She had a good time -- up to a point. Planning an extended vacation, my friend says, "is always more expensive and complicated than you think." She put in several all-nighters to finish some work in advance, and had to arrange for a house-sitter and a pet-sitter, as well as for somebody to give her cat its daily medication. Making sure bills got paid was another worry. While they were gone, the house-sitter broke the key in the lock, so the pet-sitter couldn't get in.

"It's all very complicated to be gone for a long time," she says. So, for her, the best trips are measured in days, not weeks.

Another colleague takes a different approach to the long vacation/short vacation dilemma: He takes long vacations masquerading as short ones. He'll go someplace with his family for perhaps five days. But he makes sure that the trip getting to the vacation place lasts three or four days, never driving more than a few hours a day to avoid the "are we there yet" syndrome. The same is true on the way back.

In the end, he's gone for almost two weeks, but he thinks it has several advantages over the regular two-week vacation. First, psychologically it feels like it's cheaper, because there's no big one-shot expense for a two-week stay somewhere. Even if it isn't less expensive in the end, it's easier to swallow in the planning stage. Second, he says, "nobody gets bored being in the same place for two weeks. Every day, we find someplace new to go, something new to see."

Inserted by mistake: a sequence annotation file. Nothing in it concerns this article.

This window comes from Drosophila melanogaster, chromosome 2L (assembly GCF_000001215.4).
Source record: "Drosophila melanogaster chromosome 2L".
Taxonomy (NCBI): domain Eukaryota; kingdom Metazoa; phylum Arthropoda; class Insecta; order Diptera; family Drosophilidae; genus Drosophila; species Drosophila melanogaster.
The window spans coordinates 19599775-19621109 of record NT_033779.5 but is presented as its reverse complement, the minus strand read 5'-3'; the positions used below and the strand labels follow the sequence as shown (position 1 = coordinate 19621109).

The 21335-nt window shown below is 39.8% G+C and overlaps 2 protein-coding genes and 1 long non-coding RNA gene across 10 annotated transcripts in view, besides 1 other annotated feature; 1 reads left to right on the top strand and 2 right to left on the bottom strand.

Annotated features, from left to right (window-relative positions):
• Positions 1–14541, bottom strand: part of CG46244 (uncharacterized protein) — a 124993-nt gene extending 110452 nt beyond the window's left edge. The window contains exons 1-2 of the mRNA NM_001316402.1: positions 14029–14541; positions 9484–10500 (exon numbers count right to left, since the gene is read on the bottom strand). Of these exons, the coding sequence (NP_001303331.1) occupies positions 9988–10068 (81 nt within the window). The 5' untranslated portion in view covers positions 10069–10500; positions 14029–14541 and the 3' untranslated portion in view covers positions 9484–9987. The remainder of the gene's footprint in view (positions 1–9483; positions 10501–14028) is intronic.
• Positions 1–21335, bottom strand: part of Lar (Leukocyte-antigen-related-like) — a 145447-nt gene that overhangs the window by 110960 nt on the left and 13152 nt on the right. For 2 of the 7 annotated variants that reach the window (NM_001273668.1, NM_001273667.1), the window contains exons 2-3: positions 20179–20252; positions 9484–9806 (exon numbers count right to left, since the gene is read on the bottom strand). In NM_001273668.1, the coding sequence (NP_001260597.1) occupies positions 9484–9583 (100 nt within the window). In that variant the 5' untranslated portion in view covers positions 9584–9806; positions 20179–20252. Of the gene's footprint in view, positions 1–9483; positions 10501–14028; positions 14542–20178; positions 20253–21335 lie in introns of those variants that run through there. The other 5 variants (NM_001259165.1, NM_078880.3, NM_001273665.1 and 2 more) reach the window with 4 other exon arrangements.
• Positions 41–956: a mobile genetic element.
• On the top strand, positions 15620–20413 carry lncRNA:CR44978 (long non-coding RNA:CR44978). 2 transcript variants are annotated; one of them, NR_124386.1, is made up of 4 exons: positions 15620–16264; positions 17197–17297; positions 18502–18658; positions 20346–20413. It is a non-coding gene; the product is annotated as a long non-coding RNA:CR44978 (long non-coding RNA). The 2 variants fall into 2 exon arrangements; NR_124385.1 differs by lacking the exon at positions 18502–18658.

And finally, he says, "it really does feel like we've gotten away because we've been so many places."


After listening to everybody, Amy and I have decided that the best approach to vacations is the one taken by my friend Alex: She combines short getaways and one blowout trip during the year.

The extended weekends, she says, "provide the va-va-va-voom to your life. It's not relaxing, but it's a nice change of scenery with the person you care about."

But you must take the two weeks, too, she says. "You really can relax then. You can rejuvenate. And the quality time together is quite restorative to your life with each other."

Now, if Amy and I can agree on whether we'll hit New Zealand or Italy first...